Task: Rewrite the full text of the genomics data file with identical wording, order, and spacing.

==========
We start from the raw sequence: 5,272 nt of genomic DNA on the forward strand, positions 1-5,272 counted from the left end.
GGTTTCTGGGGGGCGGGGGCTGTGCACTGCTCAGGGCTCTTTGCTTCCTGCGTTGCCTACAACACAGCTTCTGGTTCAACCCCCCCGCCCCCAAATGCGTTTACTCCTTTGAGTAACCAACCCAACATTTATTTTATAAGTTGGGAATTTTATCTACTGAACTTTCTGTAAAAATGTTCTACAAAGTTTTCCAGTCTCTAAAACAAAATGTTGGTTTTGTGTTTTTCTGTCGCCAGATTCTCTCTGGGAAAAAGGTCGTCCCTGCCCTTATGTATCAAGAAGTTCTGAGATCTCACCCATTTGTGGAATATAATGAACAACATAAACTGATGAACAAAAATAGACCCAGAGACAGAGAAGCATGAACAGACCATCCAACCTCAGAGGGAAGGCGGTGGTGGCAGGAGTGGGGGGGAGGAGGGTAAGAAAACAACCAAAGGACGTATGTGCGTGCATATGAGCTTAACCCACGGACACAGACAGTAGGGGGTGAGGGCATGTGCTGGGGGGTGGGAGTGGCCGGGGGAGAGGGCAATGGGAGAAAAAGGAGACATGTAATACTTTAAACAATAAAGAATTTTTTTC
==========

We start from the raw sequence: 5,272 nt of genomic DNA on the forward strand, positions 1-5,272 counted from the left end.
GGTTTCTGGGGGGCGGGGGCTGTGCACTGCTCAGGGCTCTTTGCTTCCTGCGTTGCCTACAACACAGCTTCTGGTTCAACCCCCCCGCCCCCAAATGCGTTTACTCCTTTGAGTAACCAACCCAACATTTATTTTATAAGTTGGGAATTTTATCTACTGAACTTTCTGTAAAAATGTTCTACAAAGTTTTCCAGTCTCTAAAACAAAATGTTGGTTTTGTGTTTTTCTGTCGCCAGATTCTCTCTGGGAAAAAGGTCGTCCCTGCCCTTATGTATCAAGAAGTTCTGAGATCTCACCCATTTGTGGAATATAATGAACAACATAAACTGATGAACAAAAATAGACCCAGAGACAGAGAAGCATGAACAGACCATCCAACCTCAGAGGGAAGGCGGTGGTGGCAGGAGTGGGGGGGAGGAGGGTAAGAAAACAACCAAAGGACGTATGTGCGTGCATATGAGCTTAACCCACGGACACAGACAGTAGGGGGTGAGGGCATGTGCTGGGGGGTGGGAGTGGCCGGGGGAGAGGGCAATGGGAGAAAAAGGAGACATGTAATACTTTAAACAATAAAGAATTTTTTTC